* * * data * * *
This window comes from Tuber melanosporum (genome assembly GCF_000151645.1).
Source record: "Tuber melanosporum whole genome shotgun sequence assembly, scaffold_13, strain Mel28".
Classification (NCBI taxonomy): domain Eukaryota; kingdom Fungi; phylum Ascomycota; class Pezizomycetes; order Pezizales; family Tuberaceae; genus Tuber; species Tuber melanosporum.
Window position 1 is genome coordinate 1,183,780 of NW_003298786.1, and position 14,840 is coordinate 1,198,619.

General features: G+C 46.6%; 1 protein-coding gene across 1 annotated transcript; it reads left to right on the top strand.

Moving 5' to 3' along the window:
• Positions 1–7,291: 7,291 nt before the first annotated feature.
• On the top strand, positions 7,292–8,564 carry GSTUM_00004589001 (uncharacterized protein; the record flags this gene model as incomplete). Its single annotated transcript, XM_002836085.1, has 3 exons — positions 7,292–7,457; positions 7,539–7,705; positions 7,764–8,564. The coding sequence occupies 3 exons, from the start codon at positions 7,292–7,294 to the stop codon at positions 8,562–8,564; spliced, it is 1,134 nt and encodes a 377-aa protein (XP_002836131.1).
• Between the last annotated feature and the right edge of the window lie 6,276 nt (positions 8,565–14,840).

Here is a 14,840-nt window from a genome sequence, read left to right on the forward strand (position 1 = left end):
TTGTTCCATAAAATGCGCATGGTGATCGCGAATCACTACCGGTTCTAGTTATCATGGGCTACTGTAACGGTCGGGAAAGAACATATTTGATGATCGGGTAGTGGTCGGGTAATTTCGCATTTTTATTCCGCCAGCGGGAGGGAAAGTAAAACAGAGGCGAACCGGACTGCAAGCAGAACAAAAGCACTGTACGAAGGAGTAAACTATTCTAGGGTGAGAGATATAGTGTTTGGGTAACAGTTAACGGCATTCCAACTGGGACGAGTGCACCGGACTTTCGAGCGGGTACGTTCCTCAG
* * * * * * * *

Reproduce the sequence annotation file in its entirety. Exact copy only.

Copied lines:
This window comes from Tuber melanosporum (genome assembly GCF_000151645.1).
Source record: "Tuber melanosporum whole genome shotgun sequence assembly, scaffold_13, strain Mel28".
Classification (NCBI taxonomy): domain Eukaryota; kingdom Fungi; phylum Ascomycota; class Pezizomycetes; order Pezizales; family Tuberaceae; genus Tuber; species Tuber melanosporum.
Window position 1 is genome coordinate 1,183,780 of NW_003298786.1, and position 14,840 is coordinate 1,198,619.

General features: G+C 46.6%; 1 protein-coding gene across 1 annotated transcript; it reads left to right on the top strand.

Moving 5' to 3' along the window:
• Positions 1–7,291: 7,291 nt before the first annotated feature.
• On the top strand, positions 7,292–8,564 carry GSTUM_00004589001 (uncharacterized protein; the record flags this gene model as incomplete). Its single annotated transcript, XM_002836085.1, has 3 exons — positions 7,292–7,457; positions 7,539–7,705; positions 7,764–8,564. The coding sequence occupies 3 exons, from the start codon at positions 7,292–7,294 to the stop codon at positions 8,562–8,564; spliced, it is 1,134 nt and encodes a 377-aa protein (XP_002836131.1).
• Between the last annotated feature and the right edge of the window lie 6,276 nt (positions 8,565–14,840).

Here is a 14,840-nt window from a genome sequence, read left to right on the forward strand (position 1 = left end):
TTGTTCCATAAAATGCGCATGGTGATCGCGAATCACTACCGGTTCTAGTTATCATGGGCTACTGTAACGGTCGGGAAAGAACATATTTGATGATCGGGTAGTGGTCGGGTAATTTCGCATTTTTATTCCGCCAGCGGGAGGGAAAGTAAAACAGAGGCGAACCGGACTGCAAGCAGAACAAAAGCACTGTACGAAGGAGTAAACTATTCTAGGGTGAGAGATATAGTGTTTGGGTAACAGTTAACGGCATTCCAACTGGGACGAGTGCACCGGACTTTCGAGCGGGTACGTTCCTCAG